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The Behavior Analyst

, Volume 17, Issue 2, pp 305–319 | Cite as

Improving Cognitive Therapy for Depression with Functional Analytic Psychotherapy: Theory and Case Study

  • Robert J. Kohlenberg
  • Mavis Tsai
Article

Abstract

A behavioral reconceptualization of cognitive therapy is presented to illustrate that clinical behavior analysis (CBA) has much to offer traditional cognitive behavior therapy. Particular attention is given to the distinction between cognitive structures and products and the theoretical dilemma facing cognitive therapists when they attempt to devise interventions aimed at changing nonbehavioral entities. The distinction between rule-governed and contingency-shaped behavior and the implications of functional analytic psychotherapy (Kohlenberg & Tsai, 1991) are used to resolve the dilemma and to suggest methods for enhancing cognitive therapy. In a case study, a CBA-enhanced version of cognitive therapy was introduced after 7 weeks of standard cognitive treatment for a 35-year-old depressed male. The client-therapist relationship provided opportunities during the therapy session for learning new behavior called for in the behaviorally reconceptualized cognitive therapy. The enhanced treatment improved clinical efficacy and increased the client’s focus on his deficits in interpersonal repertoires. Because the present case study involved only one of several enhancements suggested by CBA, the possibility of increased efficacy from a more comprehensive application is discussed.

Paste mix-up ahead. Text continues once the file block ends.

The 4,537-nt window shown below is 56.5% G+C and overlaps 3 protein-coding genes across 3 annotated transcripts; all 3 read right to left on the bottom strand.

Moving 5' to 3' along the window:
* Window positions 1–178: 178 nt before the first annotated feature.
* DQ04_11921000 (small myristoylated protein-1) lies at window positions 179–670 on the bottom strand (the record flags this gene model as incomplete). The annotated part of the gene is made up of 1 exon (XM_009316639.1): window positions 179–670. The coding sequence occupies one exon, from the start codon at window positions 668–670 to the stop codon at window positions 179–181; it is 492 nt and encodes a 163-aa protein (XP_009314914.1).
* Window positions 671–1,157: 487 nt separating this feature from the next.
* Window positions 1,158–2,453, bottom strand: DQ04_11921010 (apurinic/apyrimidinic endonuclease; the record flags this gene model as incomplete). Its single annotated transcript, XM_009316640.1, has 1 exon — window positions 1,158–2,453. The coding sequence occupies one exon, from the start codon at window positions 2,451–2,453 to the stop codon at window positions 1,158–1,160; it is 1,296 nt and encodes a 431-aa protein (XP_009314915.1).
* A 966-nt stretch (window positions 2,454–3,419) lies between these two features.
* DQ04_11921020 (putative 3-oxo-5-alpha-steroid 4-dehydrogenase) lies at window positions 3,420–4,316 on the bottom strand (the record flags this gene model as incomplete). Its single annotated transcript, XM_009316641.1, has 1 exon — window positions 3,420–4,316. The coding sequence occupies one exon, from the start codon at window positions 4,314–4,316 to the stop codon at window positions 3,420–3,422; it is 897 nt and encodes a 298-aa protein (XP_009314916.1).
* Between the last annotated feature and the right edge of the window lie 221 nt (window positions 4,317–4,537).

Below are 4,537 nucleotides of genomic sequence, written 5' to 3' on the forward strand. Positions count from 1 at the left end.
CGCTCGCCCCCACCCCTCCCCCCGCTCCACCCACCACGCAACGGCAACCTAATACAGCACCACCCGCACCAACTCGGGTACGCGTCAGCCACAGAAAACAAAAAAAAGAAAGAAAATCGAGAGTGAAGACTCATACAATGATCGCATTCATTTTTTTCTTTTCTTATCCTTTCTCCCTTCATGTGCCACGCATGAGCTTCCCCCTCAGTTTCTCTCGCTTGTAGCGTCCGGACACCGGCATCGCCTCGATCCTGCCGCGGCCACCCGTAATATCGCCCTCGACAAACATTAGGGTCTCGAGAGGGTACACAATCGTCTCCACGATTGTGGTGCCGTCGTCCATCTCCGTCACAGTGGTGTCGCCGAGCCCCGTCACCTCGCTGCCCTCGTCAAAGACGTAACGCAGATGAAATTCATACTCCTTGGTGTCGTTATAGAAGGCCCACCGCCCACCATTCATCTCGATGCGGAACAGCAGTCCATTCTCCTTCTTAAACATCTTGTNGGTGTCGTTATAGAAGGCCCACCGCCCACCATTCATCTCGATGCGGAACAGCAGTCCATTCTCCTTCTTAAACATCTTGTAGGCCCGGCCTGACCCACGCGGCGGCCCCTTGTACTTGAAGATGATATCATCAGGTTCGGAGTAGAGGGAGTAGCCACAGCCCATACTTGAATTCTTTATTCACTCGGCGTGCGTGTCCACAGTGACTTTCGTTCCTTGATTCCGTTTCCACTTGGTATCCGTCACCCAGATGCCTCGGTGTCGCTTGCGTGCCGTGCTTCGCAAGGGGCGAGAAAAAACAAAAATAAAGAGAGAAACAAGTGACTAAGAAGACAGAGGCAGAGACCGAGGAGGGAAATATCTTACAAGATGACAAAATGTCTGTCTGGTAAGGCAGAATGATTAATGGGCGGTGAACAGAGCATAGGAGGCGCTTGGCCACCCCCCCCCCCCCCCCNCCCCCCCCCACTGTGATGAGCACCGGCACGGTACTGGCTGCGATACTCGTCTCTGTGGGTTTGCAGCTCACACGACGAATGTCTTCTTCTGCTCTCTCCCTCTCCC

Key words

clinical behavior analysis cognitive therapy case study depression functional analytic psychotherapy radical behaviorism behavior therapy 

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Copyright information

© Association for Behavior Analysis International 1994

Authors and Affiliations

  • Robert J. Kohlenberg
    • 1
  • Mavis Tsai
    • 1
  1. 1.Department of Psychology NI-15University of WashingtonSeattleUSA

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